Thursday, February 26, 2009

More Dress Shirt Re-purpose Projects

Here are some more treasures you can re-purpose the old dress shirts into.  My friend Keri Ann pointed this sweet tutorial out to me the other day. 

Cheytown posted this New Minty Fresh Tutorial on Craftster.  She turned this dress shirt...

 blue shirt

into a sweet little girls dress.

blue toddler dress  

Click HERE to see how she made it.

What else can you do with an old dress shirt?

This is what JudyPete made. 

dress shirt quilt

Ms. Antionette from clevergirl.org posted this dress she made from two men's dress shirts.

shirtdress 

I guess what I'm saying is that with a little creativity you can give new life to old clothes and have a little fun to boot.

Saturday, February 21, 2009

Dress Shirt to Apron Tutorial

I think that re-purposing clothing has to be one of my favorite hobbies right now. So my next few posts might include some of those ideas.

My Daughter was invited to a double birthday party this week and in an effort to save a couple of pennies I decided to make part of the gifts. I ended up with these two darling kid-sized aprons. Then I included some kid sized cooking tools for the girl and a paint a birdhouse kit for the boy.

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Here is what the aprons looked like in their previous life. Dress Shirts (size L and XL) from the thrift store. I think I spent $2.50 for one of them and $1.50 for the other.

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Here is the basic pattern I used for these aprons. I measured and cut the pattern out of a newspaper then pinned it to the back side of the dress shirt.

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The pink apron was big enough it didn't go into the yoke portion of the shirt. The denim apron needed the yoke part but it added to the work style I was going for.

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Then I unpicked the pockets off the front of the shirts to be re-used later on the apron.

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I also cut 3 inch wide strips out of the shirt front. and Saved the button hole portion for a hammer strap on the little boys apron.

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Using both shirt fronts I cut maybe a total of four different length 3 inch wide strips. Then I sewed them together and ironed on a slightly smaller strip of lightweight fusible interfacing.

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On the denim apron I saved part of this portion of the shirt for an extra pocket on the front. Using the button edge for the pocket top.

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Then I took the main apron body folded and ironed a hem on the top and sides.

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Top-stitched those hems into place.

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Now it's time to add the straps. I marked the center of my long sash and measured down 8 inches before I attached the front side of the sash to the backside of the apron. They've been flipped out for this picture.

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On the lower portion of the sash I sewed right sides together and trimmed the end to an angle. I used a wooden spoon handle starting at the end to work the apron sash right-side out.

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Sadly I neglected to take a picture of these next step. But I pressed a hem in the unsewn, top part of the apron sash, folded it over (wrong sides together) and top-stitched it into place. The top stitch shows beautifully on the front side of the apron.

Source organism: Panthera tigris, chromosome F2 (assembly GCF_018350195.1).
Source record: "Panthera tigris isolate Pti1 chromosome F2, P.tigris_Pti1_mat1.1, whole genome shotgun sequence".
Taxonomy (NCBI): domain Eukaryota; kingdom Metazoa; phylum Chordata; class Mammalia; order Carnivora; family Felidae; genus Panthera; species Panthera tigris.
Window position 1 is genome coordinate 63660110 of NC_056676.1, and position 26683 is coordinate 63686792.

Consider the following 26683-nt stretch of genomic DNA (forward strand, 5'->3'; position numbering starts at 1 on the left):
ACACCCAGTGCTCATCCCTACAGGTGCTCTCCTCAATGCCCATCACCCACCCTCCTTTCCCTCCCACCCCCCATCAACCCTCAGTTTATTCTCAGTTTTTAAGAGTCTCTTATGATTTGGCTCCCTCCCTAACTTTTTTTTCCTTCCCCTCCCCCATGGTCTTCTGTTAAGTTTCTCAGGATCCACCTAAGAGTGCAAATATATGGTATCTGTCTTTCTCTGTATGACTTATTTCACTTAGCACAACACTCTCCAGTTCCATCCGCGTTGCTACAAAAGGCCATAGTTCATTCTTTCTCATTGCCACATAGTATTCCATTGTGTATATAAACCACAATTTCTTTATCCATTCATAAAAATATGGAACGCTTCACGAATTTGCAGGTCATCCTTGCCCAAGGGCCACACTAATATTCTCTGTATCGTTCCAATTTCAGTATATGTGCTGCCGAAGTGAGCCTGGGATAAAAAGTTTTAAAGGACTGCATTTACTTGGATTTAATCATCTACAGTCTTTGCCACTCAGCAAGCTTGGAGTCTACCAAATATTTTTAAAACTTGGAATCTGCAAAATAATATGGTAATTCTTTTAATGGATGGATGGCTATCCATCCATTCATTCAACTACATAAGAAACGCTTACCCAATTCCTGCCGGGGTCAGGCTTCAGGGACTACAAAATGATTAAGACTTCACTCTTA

I also positioned the pockets where I wanted them to be and sewed them into place.

To personalize the aprons. I took some white material and fused it onto the double sided iron on adhesive. I used to buy it when it was called wonder-under. Not sure what it's called now. Other than a fusible, no-sew, adhesive.

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I then traced and cut out the initials of the little people I was making the aprons for.

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After taking off the paper backing I then ironed (fused) them into place where I wanted them to go on the aprons.

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My sewing machine is a bit ancient but it can still pull a zig-zag stitch out. So I zig-zagged around the initials for added durability.

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The pink apron didn't have as many pockets so I used the sleeves and portion of the front shirt to make a little chefs hat.

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I found the free pattern for the chef's hat at You Can Make This. Click here to see. I had to add an extra seam down the middle of the hat. But it's not noticeable when finished.

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These aprons I made for little kids turning 7, but you can tell that they would probably fit a child up to 10 years of age.

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This gives you an idea of where I placed the pockets and hammer strap on the little boys aprons.

If you looking for an adult sized apron from a dress shirt there is another tutorial by The Farmers Wife. She amazingly took this pink men's shirt...

pink shirt

and using a bit of sewing magic turned it into this lovely number.

pink apron

Her instructions are in two parts.

Click Here for Part 1

Click Here for Part 2

Your ideas could be limitless. I was thinking how cute it would be to have swapped the denim straps and pink gingham and made the aprons two-toned. But I didn't think the little boy would be happy with the pink gingham sash. It would have worked for two girls. Seeing as I have plenty of kids I could try something like that next time.

Happy Sewing!

Wednesday, February 18, 2009

Biscuit Goodness

I'm working on a really fun sewing tutorial, but in the meantime I thought I'd share with you some Basic Biscuit Goodness from some of my bloggy friends.

I adore fresh biscuits.  Fresh from the oven topped with oozing melted butter and honey.  My weakness is that I can't stop at just one biscuit.  So be prepared to share.

Here are some of my favorite web recipes for biscuit goodness.

biscuits

Melissa from A Virtuous Woman dot Org has some fresh tutorials including a PDF Tea Towel biscuit with pictures.  Click here for her PDF.

 chicken Pot Pie

My Blog Pal Cheri of Jack and Jill of *Many* Trades just posted this delish Biscuit Chicken Pot Pie Casserole.  Perfect for a cool winter evening. 

What I LOVE about Cheri's recipe is that it's a whole wheat biscuit recipe.  One you could probably use for all of the various biscuit dishes listed on this post.